The Asset Drivers, Well-being Interaction Matrix (ADWIM): a participatory tool for estimating future impacts on ecosystem services and livelihoods

Skewes, Tim, Hunter, C.M., Butler, J.R.A., Lyne, V.D., Suadnya, W., and Wise, R.M. (2016) The Asset Drivers, Well-being Interaction Matrix (ADWIM): a participatory tool for estimating future impacts on ecosystem services and livelihoods. Climate Risk Management, 12. pp. 69-82.

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Building an effective response for communities to climate change requires decision-support tools that deliver information which stakeholders find relevant for exploring potential short and long-term impacts on livelihoods. Established principles suggest that to successfully communicate scientific information, such tools must be transparent, replicable, relevant, credible, flexible, affordable and unbiased. In data-poor contexts typical of developing countries, they should also be able to integrate stakeholders' knowledge and values, empowering them in the process. We present a participatory tool, the Asset Drivers Well-being Interaction Matrix (ADWIM), which estimates future impacts on ecosystem goods and services (EGS) and communities' well-being through the cumulative effects of system stressors. ADWIM consists of two modelling steps: an expert-informed, cumulative impact assessment for EGS; which is then integrated with a stakeholder-informed EGS valuation process carried out during adaptation planning workshops. We demonstrate the ADWIM process using examples from Nusa Tenggara Barat Province (NTB) in eastern Indonesia. The semi-quantitative results provide an assessment of the relative impacts on EGS and human well-being under the 'Business as Usual' scenario of climate change and human population growth at different scales in NTB, information that is subsequently used for designing adaptation strategies. Based on these experiences, we discuss the relative strengths and weaknesses of ADWIM relative to principles of effective science communication and ecosystem services modelling. ADWIM's apparent attributes as an analysis, decision support and communication tool promote its utility for participatory adaptation planning. We also highlight its relevance as a 'boundary object' to provide learning and reflection about the current and likely future importance of EGS to livelihoods in NTB.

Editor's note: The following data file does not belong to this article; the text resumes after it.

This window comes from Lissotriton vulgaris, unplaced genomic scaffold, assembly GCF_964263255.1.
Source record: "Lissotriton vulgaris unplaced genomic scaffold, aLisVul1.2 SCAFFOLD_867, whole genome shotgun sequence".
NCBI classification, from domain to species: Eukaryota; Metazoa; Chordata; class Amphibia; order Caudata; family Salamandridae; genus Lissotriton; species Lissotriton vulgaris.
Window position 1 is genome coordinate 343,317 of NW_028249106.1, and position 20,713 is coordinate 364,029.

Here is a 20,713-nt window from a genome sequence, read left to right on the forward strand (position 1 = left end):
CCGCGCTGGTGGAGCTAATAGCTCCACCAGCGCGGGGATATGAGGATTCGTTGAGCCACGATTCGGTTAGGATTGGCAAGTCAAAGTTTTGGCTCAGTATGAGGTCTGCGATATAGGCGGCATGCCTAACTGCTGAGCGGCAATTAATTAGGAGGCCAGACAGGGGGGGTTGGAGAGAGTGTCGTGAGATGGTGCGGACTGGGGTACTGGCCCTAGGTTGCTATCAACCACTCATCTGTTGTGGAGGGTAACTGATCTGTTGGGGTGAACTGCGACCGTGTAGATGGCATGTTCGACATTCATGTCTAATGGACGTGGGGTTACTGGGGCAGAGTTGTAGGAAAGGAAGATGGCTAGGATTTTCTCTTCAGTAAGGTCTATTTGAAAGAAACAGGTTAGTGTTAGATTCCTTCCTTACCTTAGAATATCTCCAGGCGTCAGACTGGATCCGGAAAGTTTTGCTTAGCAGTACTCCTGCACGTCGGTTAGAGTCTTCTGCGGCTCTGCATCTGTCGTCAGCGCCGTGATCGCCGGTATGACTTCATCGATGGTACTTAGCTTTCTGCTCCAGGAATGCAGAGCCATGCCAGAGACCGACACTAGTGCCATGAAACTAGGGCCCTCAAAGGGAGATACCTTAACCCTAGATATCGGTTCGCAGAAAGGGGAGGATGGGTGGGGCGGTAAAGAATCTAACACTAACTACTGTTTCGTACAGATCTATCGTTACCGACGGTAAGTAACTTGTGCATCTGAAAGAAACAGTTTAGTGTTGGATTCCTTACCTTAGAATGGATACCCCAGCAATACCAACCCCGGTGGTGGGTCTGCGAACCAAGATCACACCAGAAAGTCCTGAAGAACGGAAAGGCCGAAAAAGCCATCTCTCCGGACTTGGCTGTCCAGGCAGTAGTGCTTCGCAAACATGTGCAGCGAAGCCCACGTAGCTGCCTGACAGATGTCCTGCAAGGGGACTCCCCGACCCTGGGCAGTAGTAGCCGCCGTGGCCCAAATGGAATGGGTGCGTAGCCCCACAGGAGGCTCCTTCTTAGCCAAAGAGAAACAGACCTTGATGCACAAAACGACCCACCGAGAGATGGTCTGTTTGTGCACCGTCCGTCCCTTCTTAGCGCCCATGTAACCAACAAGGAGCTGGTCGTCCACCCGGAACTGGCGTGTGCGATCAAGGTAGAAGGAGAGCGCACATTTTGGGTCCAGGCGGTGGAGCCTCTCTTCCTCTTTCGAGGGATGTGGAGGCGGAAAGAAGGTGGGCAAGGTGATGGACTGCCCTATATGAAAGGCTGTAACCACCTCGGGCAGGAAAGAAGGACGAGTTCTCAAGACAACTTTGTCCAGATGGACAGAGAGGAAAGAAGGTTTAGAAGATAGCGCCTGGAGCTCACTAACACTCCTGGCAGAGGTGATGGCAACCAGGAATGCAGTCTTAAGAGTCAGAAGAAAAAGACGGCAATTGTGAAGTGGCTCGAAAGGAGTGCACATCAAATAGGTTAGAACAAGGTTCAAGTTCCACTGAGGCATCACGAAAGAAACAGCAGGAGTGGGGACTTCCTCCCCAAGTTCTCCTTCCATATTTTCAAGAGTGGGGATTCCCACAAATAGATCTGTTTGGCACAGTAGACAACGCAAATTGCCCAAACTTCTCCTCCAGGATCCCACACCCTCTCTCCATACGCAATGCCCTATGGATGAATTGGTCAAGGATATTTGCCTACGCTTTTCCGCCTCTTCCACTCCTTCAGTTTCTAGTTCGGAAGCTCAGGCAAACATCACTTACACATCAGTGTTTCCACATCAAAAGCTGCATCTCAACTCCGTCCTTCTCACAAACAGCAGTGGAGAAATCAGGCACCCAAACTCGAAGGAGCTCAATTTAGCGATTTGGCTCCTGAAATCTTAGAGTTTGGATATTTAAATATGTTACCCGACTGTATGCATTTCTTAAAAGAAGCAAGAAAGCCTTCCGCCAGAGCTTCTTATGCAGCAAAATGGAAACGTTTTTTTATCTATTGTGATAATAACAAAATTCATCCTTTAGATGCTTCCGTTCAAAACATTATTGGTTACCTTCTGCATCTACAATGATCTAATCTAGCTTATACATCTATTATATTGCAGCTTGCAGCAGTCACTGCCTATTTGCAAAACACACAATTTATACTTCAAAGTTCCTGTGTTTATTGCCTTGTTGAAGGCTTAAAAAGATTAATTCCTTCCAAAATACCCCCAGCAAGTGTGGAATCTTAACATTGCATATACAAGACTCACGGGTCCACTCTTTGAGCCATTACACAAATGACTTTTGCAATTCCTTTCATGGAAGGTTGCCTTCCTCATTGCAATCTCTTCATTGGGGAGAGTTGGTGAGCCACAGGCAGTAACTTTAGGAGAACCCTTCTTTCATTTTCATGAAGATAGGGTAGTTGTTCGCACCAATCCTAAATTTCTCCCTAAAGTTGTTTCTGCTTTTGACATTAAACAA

Item ID: 45782
Item Type: Article (Research - C1)
ISSN: 2212-0963
Keywords: adaptation, climate change, population growth, human well-being, Indonesia, valuation
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© 2015 Commonwealth Scientific and Industrial Research Organisation. Published by Elsevier B.V. This is an open access article under the CC BY-NC-ND license (

Funders: Department of Foreign Affairs and Trade of the Australian Government (DFAT), CSIRO Research for Development
Date Deposited: 14 Sep 2016 07:37
FoR Codes: 41 ENVIRONMENTAL SCIENCES > 4102 Ecological applications > 410204 Ecosystem services (incl. pollination) @ 100%
SEO Codes: 96 ENVIRONMENT > 9603 Climate and Climate Change > 960311 Social Impacts of Climate Change and Variability @ 50%
96 ENVIRONMENT > 9605 Ecosystem Assessment and Management > 960504 Ecosystem Assessment and Management of Farmland, Arable Cropland and Permanent Cropland Environments @ 50%
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